Note: This article has been updated to correct the cost to the district of furnishing nonpotable water to residents and where most of that money went. Of the total cost, only a fraction, less than $6,000, has gone for the actual purchase of the water.
Faced with the prospect of running out of water in 120 days under a “worst-case scenario,” the Cambria Community Services District is focused on getting a new water source online by July 1, according to district board president Jim Bahringer.
The district is moving ahead on two tracks.
One is a brackish water desalination facility on district property on San Simeon Creek, neighboring the State Parks campground on the northeast side. Salty water would be pumped out, put through a reverse osmosis filter, then put back in the aquifer further upstream and eventually pumped back out for use by the district’s customers.
A study expected to cost up to $175,000 is underway to find out if the proposed brackish water well site is suitable, and whether it would furnish an adequate water flow.
Salty water is heavier than fresh water, and an underground wedge of relatively saline water is expected to extend inland some distance from the ocean shore. Results from that study are expected around mid-March.
To avoid regulatory hurdles, the district hopes to keep all the facilities on its own property, including discharging the briny leftovers from the filtering process into a pond on district property.
Should the study find the water supply from a brackish water well on district property would not be adequate, the district might work with State Parks on use of two old, small wells on its neighboring property. A study of that possibility could be funded by a $25,000 check given to the district by pop star Lady Gaga in connection with her use of Hearst Castle for video filming. But the district is not restricted to that use of her drought-relief donation, according to district Engineer Bob Gresens.
The other emergency water supply option the district is pursuing is reactivation of a pair of district wells not used in about 15 years. Just up and downstream from where Burton Drive crosses Santa Rosa Creek, the wells were supplanted when the district started using a newer well on the Coast Union High School campus east of town. That was done largely to minimize the risk of spreading an underground plume of MTBE gasoline additive contamination from the Chevron station in East Village.
“The MTBE level is so minute,” Jerry Gruber said Tuesday, “regulators feel it is not a factor in the plume migrating.”
To be sure, Gruber said, the district would send water from the reconditioned wells through a granulated activated carbon filter that would remove any such contamination.
Initial checks of the two wells are underway for about $4,200 each, including servicing, checking casings and other rehabilitation work. He won’t know the exact timeline for how soon the wells could come on line until next week, Gruber said.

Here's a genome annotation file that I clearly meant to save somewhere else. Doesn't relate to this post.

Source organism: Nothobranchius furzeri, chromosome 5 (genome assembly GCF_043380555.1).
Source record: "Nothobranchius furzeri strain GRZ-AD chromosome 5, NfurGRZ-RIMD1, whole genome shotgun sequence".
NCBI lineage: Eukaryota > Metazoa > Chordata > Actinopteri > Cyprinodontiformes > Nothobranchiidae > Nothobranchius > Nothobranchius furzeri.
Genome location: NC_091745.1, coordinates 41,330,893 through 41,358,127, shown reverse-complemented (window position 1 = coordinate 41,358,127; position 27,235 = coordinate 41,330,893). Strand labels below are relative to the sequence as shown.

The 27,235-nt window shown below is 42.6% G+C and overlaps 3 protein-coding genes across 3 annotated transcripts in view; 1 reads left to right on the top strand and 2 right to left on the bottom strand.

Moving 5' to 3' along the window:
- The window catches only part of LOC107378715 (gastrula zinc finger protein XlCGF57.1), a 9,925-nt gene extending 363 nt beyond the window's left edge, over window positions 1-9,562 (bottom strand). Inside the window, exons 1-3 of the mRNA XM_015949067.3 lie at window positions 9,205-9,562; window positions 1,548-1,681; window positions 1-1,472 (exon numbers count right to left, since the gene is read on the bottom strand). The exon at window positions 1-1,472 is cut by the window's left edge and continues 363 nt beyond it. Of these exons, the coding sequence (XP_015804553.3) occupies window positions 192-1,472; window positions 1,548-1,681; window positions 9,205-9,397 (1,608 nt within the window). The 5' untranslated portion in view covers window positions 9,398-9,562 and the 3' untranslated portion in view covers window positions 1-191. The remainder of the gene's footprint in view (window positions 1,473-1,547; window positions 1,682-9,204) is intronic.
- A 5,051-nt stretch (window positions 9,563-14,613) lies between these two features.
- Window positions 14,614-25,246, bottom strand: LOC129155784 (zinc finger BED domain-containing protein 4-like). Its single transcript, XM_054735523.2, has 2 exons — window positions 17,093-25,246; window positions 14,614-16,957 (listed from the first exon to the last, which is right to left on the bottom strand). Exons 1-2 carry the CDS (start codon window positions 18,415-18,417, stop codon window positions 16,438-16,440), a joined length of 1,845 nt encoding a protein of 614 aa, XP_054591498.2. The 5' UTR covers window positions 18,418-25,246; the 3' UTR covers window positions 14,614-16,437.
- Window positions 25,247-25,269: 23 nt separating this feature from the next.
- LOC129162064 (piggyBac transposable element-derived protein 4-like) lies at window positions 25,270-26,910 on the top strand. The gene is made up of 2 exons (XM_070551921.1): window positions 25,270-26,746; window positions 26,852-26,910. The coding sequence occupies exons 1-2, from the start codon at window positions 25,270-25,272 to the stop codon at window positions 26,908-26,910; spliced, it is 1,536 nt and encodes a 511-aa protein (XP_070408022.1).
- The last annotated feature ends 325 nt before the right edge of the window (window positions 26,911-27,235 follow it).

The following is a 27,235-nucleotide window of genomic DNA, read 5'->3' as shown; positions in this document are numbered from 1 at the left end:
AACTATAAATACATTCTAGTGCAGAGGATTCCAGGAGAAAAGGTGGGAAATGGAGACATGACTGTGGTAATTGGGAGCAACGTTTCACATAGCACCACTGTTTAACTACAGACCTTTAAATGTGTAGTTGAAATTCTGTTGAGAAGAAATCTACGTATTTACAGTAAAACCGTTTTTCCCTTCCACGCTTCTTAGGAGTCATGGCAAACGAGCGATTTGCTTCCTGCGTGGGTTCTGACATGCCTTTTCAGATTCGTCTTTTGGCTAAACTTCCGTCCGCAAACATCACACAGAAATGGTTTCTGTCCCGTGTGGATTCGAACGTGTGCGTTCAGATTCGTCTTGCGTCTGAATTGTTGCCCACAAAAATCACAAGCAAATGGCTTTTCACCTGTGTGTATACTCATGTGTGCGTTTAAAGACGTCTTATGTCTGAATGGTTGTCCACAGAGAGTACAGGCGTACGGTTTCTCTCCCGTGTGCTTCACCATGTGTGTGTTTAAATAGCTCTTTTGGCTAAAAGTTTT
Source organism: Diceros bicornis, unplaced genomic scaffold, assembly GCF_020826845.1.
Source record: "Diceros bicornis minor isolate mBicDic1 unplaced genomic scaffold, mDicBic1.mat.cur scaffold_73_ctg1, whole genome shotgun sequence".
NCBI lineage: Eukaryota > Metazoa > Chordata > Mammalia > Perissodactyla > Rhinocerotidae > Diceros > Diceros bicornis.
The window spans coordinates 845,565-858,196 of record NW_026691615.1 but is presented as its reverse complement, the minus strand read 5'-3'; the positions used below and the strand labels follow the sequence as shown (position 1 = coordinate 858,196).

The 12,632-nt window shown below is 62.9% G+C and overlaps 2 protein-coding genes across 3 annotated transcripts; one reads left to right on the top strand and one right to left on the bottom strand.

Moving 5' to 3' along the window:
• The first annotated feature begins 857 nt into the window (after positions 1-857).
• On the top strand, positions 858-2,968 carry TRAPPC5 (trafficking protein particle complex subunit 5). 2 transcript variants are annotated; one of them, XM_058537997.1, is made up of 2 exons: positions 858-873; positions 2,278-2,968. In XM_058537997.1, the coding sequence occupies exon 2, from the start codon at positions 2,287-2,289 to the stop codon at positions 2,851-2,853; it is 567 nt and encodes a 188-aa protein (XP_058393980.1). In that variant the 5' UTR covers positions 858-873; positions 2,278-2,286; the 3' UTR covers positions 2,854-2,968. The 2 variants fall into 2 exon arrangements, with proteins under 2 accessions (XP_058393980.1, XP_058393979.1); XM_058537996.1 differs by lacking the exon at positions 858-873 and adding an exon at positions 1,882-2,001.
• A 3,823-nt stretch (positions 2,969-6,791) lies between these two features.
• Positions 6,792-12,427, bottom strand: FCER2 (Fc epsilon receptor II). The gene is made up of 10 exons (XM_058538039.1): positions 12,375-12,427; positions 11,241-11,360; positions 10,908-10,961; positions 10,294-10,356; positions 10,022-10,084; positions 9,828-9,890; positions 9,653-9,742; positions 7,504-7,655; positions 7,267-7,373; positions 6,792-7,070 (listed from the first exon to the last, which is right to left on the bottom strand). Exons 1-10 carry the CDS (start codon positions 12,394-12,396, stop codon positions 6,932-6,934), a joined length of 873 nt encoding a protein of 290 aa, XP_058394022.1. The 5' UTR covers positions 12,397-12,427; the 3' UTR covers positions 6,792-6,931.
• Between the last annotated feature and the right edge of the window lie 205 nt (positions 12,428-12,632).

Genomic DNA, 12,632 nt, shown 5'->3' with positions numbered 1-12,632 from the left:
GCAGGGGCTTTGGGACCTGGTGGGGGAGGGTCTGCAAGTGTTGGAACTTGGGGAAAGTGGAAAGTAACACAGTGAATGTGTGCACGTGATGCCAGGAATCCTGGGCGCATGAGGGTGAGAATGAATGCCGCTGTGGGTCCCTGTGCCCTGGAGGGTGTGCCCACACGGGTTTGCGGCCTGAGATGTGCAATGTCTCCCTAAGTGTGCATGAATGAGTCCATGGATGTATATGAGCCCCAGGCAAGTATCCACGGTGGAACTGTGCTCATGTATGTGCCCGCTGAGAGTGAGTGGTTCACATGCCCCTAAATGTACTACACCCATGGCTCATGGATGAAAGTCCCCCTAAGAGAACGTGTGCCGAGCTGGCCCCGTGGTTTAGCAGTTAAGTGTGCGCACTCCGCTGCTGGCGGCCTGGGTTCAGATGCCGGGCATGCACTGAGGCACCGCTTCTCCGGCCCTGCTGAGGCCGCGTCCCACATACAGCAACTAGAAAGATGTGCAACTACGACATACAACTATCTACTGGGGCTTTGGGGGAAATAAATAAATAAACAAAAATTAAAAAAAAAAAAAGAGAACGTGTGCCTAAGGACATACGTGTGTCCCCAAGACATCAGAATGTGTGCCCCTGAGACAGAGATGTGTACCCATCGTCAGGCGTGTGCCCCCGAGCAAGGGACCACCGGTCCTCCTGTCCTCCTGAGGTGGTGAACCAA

Those wells should allow the district to tap about 155 acre-feet of water downstream from the newer well, or about two months’ water supply for the district. That could possibly provide a bridge until the reverse osmosis facility on San Simeon Creek comes online, he said.
The district is working with the state Department of Public Health, state Water Resources Control Board, Regional Water Quality Control Board, Coastal Commission, State Parks and county Supervisor Bruce Gibson on a solution to the water crunch, Gruber said in a statement released by the district.
The district board voted unanimously Feb. 13 to authorize Gruber to seek an emergency coastal development permit for the brackish water reverse osmosis facility.
Under the Stage 3 drought restrictions imposed by the district Jan. 30, surcharges on excess water use are due to kick in starting with the next billing period on March 1.
Businesses will be limited to 80 percent of their average use over the prior year and residents to two water units per person per month, or about 50 gallons per person per day. Water use over that month will be charged at five times the normal rate.
Determining the level allowed by commercial accounts by averaging an entire year could cripple his business, Moonstone Beach Bar & Grill manager John McKinnon told the board at its Feb. 13 meeting. The average doesn’t account for slower business in winter months and busier times in summer, McKinnon said.
“We’re already saving all we can,” he said. “Major things will have to be done. During summer, maybe we’ll have to close for lunch, only do dinner. We have 50 to 60 employees who could be out of jobs … we may have people not be able to feed their families, they may have to move out of the area.”
Nonpotable water tanks
The district is working towards moving the site where Cambrians can pick up nonpotable water from by the skate park, across from the Veterans Memorial Building on Main Street, to Rodeo Grounds Road, across Santa Rosa Creek from East Village.
The district has purchased two tanks capable of holding about 6,000 gallons each, Gruber said Tuesday, to replace the one they had been renting, and plan to fill it with district water instead of having to buy water from a rancher on San Simeon Creek and pay to have it trucked into town. Through Jan. 31, the district has spent a total of $43,300 on supplying nonpotable water.
One of the new tanks would be for use by people filling larger tanks, the other for those getting smaller amounts, so they would not have to wait as long in line. The change in location would also minimize snarls caused by the limited, busy space where the nonpotable tank is currently located.